Various objects, features, aspects, and advantages of the present invention will become more apparent from the following detailed description of preferred embodiments of the invention, along with the accompanying drawings in which like numerals represent like components.

BRIEF DESCRIPTION OF THE SEVERAL VIEWS OF THE DRAWING(S)

FIG. 1 shows a comparison of the construction of the reformable mouth guard with other manufacturing processes.

FIG. 2 shows a flow chart of the manufacturing process used to create the reformable dental guard.

FIG. 3 shows a pictorial view of what occurs when a jaw is struck.

FIG. 4 shows a partial cross section of the reformable mouth guard in a user.

FIG. 5 shows a bottom view of the reformable mouth guard on the upper pallet.

FIG. 6 shows a cross sectional view of the reformable mouth guard from FIG. 5.

FIG. 7A, FIG. 7B and FIG. 7C show the shape and position of the hard acrylic and the reinforcing wire in the reusable mouth guard.

FIG. 8A and FIG. 8B shows an image of the mold that is used to form the reusable mouth guard.

DETAILED DESCRIPTION OF THE INVENTION

FIG. 1 shows a comparison 19 of the construction of the dental guard with other prior art manufacturing processes. The diagrams that are located and referenced throughout this section to help you gain a broader understanding of how the dental custom dental guard differs from boil and bite mouth guard manufacturing companies.

Many companies start with 4 mm material 21 which does not suck into the interproximal contacts very well which in turn can cause a loose fit. Other companies will typically use a use a second layer that is 2 mm or 3 mm thick material 22 which creates bulky mouth guard on the palate of the athlete. At this point, prior art mouth guards put graphics on top of the already approximately 8 mm thick material of material which reduces down to approximately 4-5 mm of thickness. The prior art makes every dental guard in essentially the exact same way and using the exact same material no matter what size mouth of the user.

With custom dental guards, after a dental impression has been obtained a thin clear layer of material is used as a base material 31 of between 1 mm and 2 mm. A second layer 32 is combined to the first layer. The second layer is custom hand layering for thickness control and adding hard layer of protection maintaining 100% bondable surface between layers with no added delaminating risk. Within this layer air pockets or cushions can be included for shock dispersion when applicable or desired. The second layer 32 is then heat treated until it is completely smooth and uniform.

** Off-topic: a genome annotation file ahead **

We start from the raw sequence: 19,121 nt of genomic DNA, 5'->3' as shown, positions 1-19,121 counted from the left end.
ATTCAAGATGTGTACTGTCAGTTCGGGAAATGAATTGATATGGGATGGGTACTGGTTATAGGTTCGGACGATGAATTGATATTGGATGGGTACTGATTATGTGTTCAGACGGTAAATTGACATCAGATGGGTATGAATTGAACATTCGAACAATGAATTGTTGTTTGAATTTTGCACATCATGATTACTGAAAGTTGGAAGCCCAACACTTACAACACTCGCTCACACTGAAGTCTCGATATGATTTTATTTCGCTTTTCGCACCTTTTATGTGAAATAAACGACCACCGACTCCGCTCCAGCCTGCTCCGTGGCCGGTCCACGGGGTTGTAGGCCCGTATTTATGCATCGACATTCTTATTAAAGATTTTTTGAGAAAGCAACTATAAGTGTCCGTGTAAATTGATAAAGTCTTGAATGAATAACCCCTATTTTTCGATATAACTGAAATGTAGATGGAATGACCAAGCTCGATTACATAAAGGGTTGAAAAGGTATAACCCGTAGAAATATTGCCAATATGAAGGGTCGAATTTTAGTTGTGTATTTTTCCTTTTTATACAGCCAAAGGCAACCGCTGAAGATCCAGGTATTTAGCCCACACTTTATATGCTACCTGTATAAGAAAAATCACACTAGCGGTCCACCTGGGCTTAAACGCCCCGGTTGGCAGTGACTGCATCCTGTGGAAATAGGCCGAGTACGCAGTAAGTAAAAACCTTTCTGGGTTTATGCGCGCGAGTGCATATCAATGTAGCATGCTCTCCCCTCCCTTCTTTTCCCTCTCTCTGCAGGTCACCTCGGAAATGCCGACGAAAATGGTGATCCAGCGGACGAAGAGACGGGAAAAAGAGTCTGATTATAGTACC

A wire 36 is placed over the hard acrylic and the wire is formed to the guard. Third Layer 33 is either 2 mm or 3 mm material. This sub assembly of layers has not yet been added to the palate area. The thickness of the material that is used is based on the width of the palatal area of each unique user. The fourth or last layer 34 is clear either 2 mm or 1.5 mm depending on the patient's mouth. The improvements are not only with the graphic quality, but also with the manufacturing process.

FIG. 2 shows a flow chart of the manufacturing process used to create the reformable dental guard. First the design mold is placed in the thermoforming unit 80. An EVA sheet is placed on top of the ring 81. The heating mechanism is initiated to heat the EVA material 82.

Once the EVA material sags to approximately 1'' 83 the thermoforming cylinder is lowered 84 to the ring to seal and pressurize the chamber between 70 to 90 psi. When the cooling process is complete, the EVA material is formed on the mold 85. When cool down process is complete, raise the cylinder and remove EVA sheet from mold 86. Excess material that forms on the outside of the design mold is cut and trimmed off of the mold 87. A hard adrylic layer 32 is added.